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Who were the victims and assailants in the Jerusalem synagogue attack?

JERUSALEM -- Four of the five men killed Tuesday as they worshiped in a Jerusalem synagogue were rabbis, all immigrants to Israel with dual citizenship -- three born in the United States and one in England. The fifth victim was a police officer.

Here is a look at the victims and their Palestinian assailants.

RABBI MOSHE TWERSKY

A Boston native who came from a line of influential rabbis, the 59-year-old Twersky was a "gentle, saintly scholar," said his brother-in-law in New York City, Rabbi Jonathan Rosenblatt.

Terror strikes in the Holy City 01:55

"He lived his life with a kind of perfected modesty and precision," said Roseblatt, who is married to Twersky's sister, the former Tzipporah Twersky. "He lived in the image of a gentle God."

Called an "eminent educator" by New York's Yeshiva University, Twersky was the son of Rabbi Isadore Twersky, who founded Harvard University's Center for Jewish Studies, and the grandson of Joseph B. Soloveitchik, one of the most influential Jewish theologians of his generation.

After immigrating to Israel in 1990, Twersky became the head of the Torat Moshe Yeshiva, one of the first in the country established to cater to post-high school students from English-speaking countries. He is survived by his wife Miriam, five children and 10 grandchildren.

RABBI KALMAN LEVINE

Born Cary William Levine, the 55-year-old had dedicated his life to the land and people of Israel, said his brother-in-law, Jonathan Bein.

"There are people who, once they get there, their ethic is to never leave the land of Israel. He was one of those people," said Bein, who is married to Levine's sister, Shelly Levine, of Boulder, Colorado.

"He was a very peaceful, sweet guy -- guileless, learned," Bein said. "Israel was his calling."

A native of Kansas City, Mo., Levine attended the University of Southern California, where he studied the Torah and Talmud. He left in his 20s for Israel, where most recently he was teaching at a Jerusalem seminary, Bein said.

Levine's son, Yerachmiel Levine, recalled his father's dedication to his religious studies. "He would study all day long and would return home at night only to learn more until he would fall asleep in his chair," the son said.

Levine is survived by his wife, nine children and five grandchildren.

RABBI ARYEH KUPINSKY

The Detroit area native moved to Israel with his family when he was 10 and worshipped frequently at the Jerusalem synagogue where he died.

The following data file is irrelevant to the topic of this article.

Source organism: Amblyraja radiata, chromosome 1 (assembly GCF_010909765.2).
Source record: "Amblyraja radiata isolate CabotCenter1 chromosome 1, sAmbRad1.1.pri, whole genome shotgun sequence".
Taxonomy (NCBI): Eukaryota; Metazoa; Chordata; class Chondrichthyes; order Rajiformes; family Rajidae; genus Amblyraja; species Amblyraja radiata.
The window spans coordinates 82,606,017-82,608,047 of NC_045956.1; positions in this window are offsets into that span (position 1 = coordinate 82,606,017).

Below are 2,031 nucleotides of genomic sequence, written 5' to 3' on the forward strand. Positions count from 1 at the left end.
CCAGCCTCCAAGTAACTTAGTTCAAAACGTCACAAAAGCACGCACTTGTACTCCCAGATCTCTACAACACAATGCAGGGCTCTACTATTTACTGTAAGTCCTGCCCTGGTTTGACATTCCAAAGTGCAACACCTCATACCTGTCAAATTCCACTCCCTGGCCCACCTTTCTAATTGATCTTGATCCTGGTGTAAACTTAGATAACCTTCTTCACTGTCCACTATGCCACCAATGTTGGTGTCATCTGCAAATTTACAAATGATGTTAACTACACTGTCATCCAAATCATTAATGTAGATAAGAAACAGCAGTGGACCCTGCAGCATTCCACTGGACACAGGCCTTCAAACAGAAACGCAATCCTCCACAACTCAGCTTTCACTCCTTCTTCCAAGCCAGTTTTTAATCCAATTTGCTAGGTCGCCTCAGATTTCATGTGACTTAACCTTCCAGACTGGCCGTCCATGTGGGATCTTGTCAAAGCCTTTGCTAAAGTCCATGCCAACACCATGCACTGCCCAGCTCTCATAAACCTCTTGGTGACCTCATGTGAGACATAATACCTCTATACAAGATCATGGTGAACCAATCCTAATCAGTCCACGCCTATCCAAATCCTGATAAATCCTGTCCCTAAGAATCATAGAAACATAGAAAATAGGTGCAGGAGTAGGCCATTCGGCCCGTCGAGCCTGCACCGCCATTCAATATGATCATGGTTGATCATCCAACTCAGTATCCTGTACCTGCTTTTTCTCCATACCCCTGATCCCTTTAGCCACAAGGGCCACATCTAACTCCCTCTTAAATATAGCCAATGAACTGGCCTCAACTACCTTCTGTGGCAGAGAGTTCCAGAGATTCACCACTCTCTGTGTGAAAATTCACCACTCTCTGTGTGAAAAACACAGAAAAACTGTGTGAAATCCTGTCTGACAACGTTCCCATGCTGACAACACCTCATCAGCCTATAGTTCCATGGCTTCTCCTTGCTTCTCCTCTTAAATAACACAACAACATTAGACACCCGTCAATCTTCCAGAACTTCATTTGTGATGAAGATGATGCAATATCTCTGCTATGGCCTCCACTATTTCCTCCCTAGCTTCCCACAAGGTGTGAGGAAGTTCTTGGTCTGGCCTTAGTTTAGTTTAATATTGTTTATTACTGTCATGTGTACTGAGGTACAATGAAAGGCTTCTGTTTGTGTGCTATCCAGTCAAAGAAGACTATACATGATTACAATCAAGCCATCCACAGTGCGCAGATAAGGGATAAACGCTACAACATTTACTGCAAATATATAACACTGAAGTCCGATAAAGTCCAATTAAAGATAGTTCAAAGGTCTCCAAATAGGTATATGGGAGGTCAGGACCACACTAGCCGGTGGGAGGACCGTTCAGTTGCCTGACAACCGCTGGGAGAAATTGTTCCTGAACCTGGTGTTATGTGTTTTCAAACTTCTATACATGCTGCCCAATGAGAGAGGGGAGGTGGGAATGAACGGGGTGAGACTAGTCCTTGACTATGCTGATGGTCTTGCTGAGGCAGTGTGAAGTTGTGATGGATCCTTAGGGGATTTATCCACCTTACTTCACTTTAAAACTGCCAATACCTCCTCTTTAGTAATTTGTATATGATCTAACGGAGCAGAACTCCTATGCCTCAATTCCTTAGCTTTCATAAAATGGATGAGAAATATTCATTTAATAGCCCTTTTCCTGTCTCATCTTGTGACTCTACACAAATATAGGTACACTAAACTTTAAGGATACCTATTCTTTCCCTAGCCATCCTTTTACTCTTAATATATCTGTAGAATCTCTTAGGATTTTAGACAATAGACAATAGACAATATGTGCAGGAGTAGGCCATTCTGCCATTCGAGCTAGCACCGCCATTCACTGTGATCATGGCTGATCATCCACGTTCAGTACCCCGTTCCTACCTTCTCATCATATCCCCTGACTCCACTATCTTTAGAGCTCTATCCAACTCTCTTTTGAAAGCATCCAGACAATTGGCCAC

The third of five siblings, the 43-year-old Kupinsky was a "very religious man," said Esther Schwartz, a former neighbor in Oak Park, a Detroit suburb.

Schwartz said her son, who lives in Israel, emailed her about his slaying.

"All morning I couldn't stop crying," the 64-year-old said. "It shook us all up. This was a child we knew. He got married and had his own family. It's shocking, senseless and useless."

Kupinsky is survived by his wife and five children.

AVRAHAM SHMUEL GOLDBERG

The 68-year-old native of Liverpool, England, immigrated to Israel in 1993, and was a near daily participant in morning prayers at the synagogue where he died.

David Osborne, a friend who was near the synagogue when it was attacked, said Goldberg was "the most wonderful person you could meet."

He is survived by his wife, six children and grandchildren.

ZIDAN SAIF

The fifth victim of the synagogue attack was identified by the Jerusalem Post as police officer Zidan Saif, 30.

The newspaper says the officer, who was from the village of Kfar Yanouch in the Galilee, died at a local hospital. He leaves behind a four-month-old child.

Saif was expected to be buried Wednesday.

GHASSAN ABU JAMAL

The 27-year-old Palestinian was a resident of the Jabal Mukaber neighborhood of east Jerusalem, and worked at a clothing shop in a Jewish area of the city. Married and the father of two, he is not known to have been affiliated with any Palestinian militant group and had never been arrested.

ODAY ABU JAMAL

Ghassan's 21-year-old cousin, also a resident of Jabal Mukaber, worked as an interior decorator. He was not married, and like his cousin, had no known affiliations with Palestinian militant groups, nor had he been arrested.

Israeli Prime Minister Benjamin Netanyahu ordered the attackers' homes to be destroyed, along with the homes of Palestinians involved in other recent deadly attacks.

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